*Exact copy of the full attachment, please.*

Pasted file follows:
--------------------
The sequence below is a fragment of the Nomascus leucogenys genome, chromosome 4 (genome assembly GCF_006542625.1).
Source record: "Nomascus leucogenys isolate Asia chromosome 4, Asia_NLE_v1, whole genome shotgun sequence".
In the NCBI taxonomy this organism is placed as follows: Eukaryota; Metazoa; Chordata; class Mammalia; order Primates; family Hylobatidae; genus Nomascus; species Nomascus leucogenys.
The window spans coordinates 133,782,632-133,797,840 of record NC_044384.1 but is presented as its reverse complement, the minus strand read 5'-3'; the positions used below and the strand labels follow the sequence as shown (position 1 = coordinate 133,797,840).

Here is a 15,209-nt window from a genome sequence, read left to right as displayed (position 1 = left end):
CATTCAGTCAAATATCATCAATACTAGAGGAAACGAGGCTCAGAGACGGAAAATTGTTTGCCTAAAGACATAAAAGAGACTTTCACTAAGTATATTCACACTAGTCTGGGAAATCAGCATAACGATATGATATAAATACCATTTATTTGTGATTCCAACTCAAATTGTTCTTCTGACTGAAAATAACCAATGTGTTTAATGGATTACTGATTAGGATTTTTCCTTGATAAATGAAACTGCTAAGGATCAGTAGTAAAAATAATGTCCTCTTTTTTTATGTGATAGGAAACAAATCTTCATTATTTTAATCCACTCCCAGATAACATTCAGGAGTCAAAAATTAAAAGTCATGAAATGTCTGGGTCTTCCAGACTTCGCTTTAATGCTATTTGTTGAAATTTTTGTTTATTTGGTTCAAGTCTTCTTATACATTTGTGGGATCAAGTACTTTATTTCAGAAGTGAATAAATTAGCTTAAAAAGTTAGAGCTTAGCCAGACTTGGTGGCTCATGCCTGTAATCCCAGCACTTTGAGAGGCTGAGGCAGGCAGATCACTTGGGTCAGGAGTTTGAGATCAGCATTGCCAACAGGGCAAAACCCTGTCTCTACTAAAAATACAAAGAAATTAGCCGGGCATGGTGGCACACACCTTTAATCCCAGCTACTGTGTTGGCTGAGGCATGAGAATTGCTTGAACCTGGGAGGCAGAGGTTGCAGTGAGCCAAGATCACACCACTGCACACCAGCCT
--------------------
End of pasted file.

The sequence below is a fragment of the Nomascus leucogenys genome, chromosome 4 (genome assembly GCF_006542625.1).
Source record: "Nomascus leucogenys isolate Asia chromosome 4, Asia_NLE_v1, whole genome shotgun sequence".
In the NCBI taxonomy this organism is placed as follows: Eukaryota; Metazoa; Chordata; class Mammalia; order Primates; family Hylobatidae; genus Nomascus; species Nomascus leucogenys.
The window spans coordinates 133,782,632-133,797,840 of record NC_044384.1 but is presented as its reverse complement, the minus strand read 5'-3'; the positions used below and the strand labels follow the sequence as shown (position 1 = coordinate 133,797,840).

Here is a 15,209-nt window from a genome sequence, read left to right as displayed (position 1 = left end):
CATTCAGTCAAATATCATCAATACTAGAGGAAACGAGGCTCAGAGACGGAAAATTGTTTGCCTAAAGACATAAAAGAGACTTTCACTAAGTATATTCACACTAGTCTGGGAAATCAGCATAACGATATGATATAAATACCATTTATTTGTGATTCCAACTCAAATTGTTCTTCTGACTGAAAATAACCAATGTGTTTAATGGATTACTGATTAGGATTTTTCCTTGATAAATGAAACTGCTAAGGATCAGTAGTAAAAATAATGTCCTCTTTTTTTATGTGATAGGAAACAAATCTTCATTATTTTAATCCACTCCCAGATAACATTCAGGAGTCAAAAATTAAAAGTCATGAAATGTCTGGGTCTTCCAGACTTCGCTTTAATGCTATTTGTTGAAATTTTTGTTTATTTGGTTCAAGTCTTCTTATACATTTGTGGGATCAAGTACTTTATTTCAGAAGTGAATAAATTAGCTTAAAAAGTTAGAGCTTAGCCAGACTTGGTGGCTCATGCCTGTAATCCCAGCACTTTGAGAGGCTGAGGCAGGCAGATCACTTGGGTCAGGAGTTTGAGATCAGCATTGCCAACAGGGCAAAACCCTGTCTCTACTAAAAATACAAAGAAATTAGCCGGGCATGGTGGCACACACCTTTAATCCCAGCTACTGTGTTGGCTGAGGCATGAGAATTGCTTGAACCTGGGAGGCAGAGGTTGCAGTGAGCCAAGATCACACCACTGCACACCAGCCT